…Will other ministers follow suit?
• Net asset value worth N$7.8 million
• Five cars, two properties under his name
• Household goods worth N$1.1 million
• No private business interests
• No offshore accounts
The nation eagerly waits to see if Cabinet ministers will follow in the footsteps of Finance Minister Calle Schlettwein, who yesterday publicly declared that his total net asset value is N$7.8 million. Schlettwein is the first Cabinet minister to publicly declare his assets saying the practice is pivotal in order to prevent misuse of public resources as well as to protect public office bearers from being falsely accused of dubiously benefiting from the State. The minister is no pauper, especially with multi-million-dollar worth of assets seen as a fortune by the vast majority of the population but probably the equivalent of loose change for many working in Namibian politics. He made his finances public yesterday at the ministerial headquarters. A quick glance at Schlettwein’s declaration shows that he owns two properties – a house in Windhoek and a flat in Swakopmund valued at a combined N$4.4 million. Schlettwein only has one bank loan, a home loan of N$119 964 at First National Bank. The country’s purse handler also has five vehicles under his name valued at a combined N$585 080. The vehicles include four Mercedes Benz and a Jeep. His household goods have an insured value of N$1.18 million. Schlettwein said he holds no offshore accounts and said he has no business interests in the private sector.
Asked why he has not ventured into any private business ventures, like most of his Cabinet colleagues, Schlettwein said: “My take is that I am a servant of the people so I must dedicate my time to the public. “I have nothing to hide, this practice will protect me from any speculative talks about my assets and I can say that declaring my assets was an implicit obligation,” he said. Schlettwein asserted that the declaration of assets by public office bearers is needed to ensure that resources are not misused. Schlettwein shifted attention from his wealth to corruption. Currently, thousands of Namibians continue to languish far below the poverty line without access to basic services such as quality healthcare, education, housing and water provision. The 62-year-old said he decided to go public with his wealth because “transparency and accountability is pivotal to good governance and to develop the nation”. “Corruption makes development very expensive because the more corrupt you are the more the poor suffer. It makes the whole process unnecessarily expensive,” he remarked.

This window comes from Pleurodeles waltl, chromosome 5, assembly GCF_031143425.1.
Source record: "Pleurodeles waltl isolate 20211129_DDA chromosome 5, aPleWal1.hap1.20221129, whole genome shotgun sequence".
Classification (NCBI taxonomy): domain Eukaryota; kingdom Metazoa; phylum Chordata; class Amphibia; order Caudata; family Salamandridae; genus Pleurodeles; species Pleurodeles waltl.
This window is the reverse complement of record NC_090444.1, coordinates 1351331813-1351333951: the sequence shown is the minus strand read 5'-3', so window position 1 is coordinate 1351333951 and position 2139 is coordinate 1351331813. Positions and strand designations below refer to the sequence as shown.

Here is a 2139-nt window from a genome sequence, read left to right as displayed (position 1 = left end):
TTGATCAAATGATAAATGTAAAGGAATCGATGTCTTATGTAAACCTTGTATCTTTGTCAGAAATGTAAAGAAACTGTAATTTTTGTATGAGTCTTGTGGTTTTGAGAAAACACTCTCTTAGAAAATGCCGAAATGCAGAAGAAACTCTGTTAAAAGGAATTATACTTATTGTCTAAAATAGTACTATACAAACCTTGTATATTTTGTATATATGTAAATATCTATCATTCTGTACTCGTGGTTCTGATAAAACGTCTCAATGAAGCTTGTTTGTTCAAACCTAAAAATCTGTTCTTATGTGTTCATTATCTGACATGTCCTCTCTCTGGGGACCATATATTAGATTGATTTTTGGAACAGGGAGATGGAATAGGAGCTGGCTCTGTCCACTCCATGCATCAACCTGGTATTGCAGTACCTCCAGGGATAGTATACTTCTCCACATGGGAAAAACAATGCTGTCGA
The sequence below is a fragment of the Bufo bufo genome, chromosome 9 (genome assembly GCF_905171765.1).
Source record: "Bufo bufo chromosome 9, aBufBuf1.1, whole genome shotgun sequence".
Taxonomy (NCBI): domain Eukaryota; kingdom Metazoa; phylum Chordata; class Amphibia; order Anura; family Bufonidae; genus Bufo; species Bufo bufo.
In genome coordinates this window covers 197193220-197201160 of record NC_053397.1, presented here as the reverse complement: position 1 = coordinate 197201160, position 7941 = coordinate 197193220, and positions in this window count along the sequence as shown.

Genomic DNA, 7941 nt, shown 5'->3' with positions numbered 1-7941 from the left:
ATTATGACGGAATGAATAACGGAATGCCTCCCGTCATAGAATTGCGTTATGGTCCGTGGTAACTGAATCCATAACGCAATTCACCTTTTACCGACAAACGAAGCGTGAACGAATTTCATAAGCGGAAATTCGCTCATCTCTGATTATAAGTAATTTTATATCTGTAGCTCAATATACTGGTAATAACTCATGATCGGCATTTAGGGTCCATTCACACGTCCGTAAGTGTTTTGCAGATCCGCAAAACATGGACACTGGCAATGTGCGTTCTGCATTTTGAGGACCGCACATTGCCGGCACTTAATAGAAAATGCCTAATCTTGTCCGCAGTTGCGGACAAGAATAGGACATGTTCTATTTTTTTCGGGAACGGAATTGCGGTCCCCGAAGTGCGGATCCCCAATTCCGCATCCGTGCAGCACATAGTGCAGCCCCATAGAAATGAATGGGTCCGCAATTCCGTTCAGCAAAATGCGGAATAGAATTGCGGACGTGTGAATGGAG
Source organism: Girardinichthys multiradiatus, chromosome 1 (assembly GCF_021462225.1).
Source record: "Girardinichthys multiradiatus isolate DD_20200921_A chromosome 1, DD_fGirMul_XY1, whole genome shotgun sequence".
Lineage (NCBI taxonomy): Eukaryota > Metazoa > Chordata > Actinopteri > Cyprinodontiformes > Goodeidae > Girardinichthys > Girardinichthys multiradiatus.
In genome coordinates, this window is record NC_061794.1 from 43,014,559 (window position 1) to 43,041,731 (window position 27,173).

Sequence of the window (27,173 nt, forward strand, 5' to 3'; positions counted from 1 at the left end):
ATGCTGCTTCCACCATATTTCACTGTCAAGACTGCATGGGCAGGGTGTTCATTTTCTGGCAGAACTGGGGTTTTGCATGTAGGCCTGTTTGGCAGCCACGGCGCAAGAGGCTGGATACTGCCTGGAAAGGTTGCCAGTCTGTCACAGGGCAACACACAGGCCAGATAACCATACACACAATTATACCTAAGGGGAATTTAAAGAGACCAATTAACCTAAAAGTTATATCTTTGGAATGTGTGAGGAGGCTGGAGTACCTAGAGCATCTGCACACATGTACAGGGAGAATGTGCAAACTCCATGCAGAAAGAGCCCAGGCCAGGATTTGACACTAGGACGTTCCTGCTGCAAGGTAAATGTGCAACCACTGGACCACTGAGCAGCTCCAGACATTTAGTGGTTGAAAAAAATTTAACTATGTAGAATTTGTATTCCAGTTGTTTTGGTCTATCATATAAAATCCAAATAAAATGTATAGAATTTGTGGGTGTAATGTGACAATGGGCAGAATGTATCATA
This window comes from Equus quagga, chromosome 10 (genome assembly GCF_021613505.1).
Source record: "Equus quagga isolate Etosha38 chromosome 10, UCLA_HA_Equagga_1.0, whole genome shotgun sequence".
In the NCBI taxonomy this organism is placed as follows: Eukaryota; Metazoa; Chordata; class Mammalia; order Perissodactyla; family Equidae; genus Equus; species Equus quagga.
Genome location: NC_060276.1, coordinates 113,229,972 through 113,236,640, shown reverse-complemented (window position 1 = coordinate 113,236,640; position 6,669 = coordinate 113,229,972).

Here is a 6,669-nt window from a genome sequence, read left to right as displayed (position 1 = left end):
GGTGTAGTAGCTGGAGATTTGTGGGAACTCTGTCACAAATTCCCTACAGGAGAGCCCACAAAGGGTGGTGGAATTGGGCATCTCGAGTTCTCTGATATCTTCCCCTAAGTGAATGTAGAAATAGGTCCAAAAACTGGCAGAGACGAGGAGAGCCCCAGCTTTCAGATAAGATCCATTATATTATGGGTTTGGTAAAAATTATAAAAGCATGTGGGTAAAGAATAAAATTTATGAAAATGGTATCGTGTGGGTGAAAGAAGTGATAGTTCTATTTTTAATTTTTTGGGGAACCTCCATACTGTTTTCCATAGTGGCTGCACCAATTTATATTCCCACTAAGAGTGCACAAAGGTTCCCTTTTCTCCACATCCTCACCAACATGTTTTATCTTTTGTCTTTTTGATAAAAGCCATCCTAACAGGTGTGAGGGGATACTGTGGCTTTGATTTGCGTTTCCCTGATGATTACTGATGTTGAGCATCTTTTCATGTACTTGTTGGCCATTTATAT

Schlettwein, who now earns over N$75 000 a month, said he started his work career with a N$680 monthly salary in 1980 when he was employed a researcher by the then Department of Water Affairs. The house, which he acquired in 1984 for N$75 000, is now worth N$3.5 million. As for the Swakopmund flat, Schlettwein said buying the flat was made possible by the gratuity he received as a retired civil servant. “As a retired civil servant, in addition to my monthly pension, I now also receive a salary as a political office bearer. The pension benefits included a one-off gratuity of N$1.5 million plus a monthly pension, which after tax, netted out at about N$12 000,” he said, adding that the pension benefits were based on 30 years of active service plus 10 additional years as a result of four completed five-year contracts as permanent secretary. Schlettwein has four accounts with FNB Namibia.
He said no benefits or assets receivable relating to members of parliament and other office bearers, pension fund and the GIPF have been included in the declaration because “these are standard for someone in my position”. Schlettwein also has an impressive academic background with an array of degrees in his pocket. The minister holds a Master of Science Degree from the University of Stellenbosch. Namibian lawmakers last declared their assets to the National Assembly in 2009, a situation which has since left them vulnerable to accusations of acquiring assets dubiously or crafting laws in favour of their business interests or that of their cronies. The finance minister’s declaration comes more than a year after President Hage Geingob urged his executive to publicly declare their assets. “The declaration of assets is an indicator of transparency and accountability, and if you do things legitimately then what do you have to hide? Accountability and transparency help to develop trust,” stated Geingob when he announced his executive team in March 2015.
Geingob did not suggest a timeframe during which new MPs should declare their assets. “We will see to it that the declaration of assets is done timeously, and it is not just a matter of filing it but we will interrogate the process and enquire how they got it [assets] as well as help where we can,” he said at the time.
Schlettwein said he tasked Arne Stier from Vente Associates to verify his asset declarations.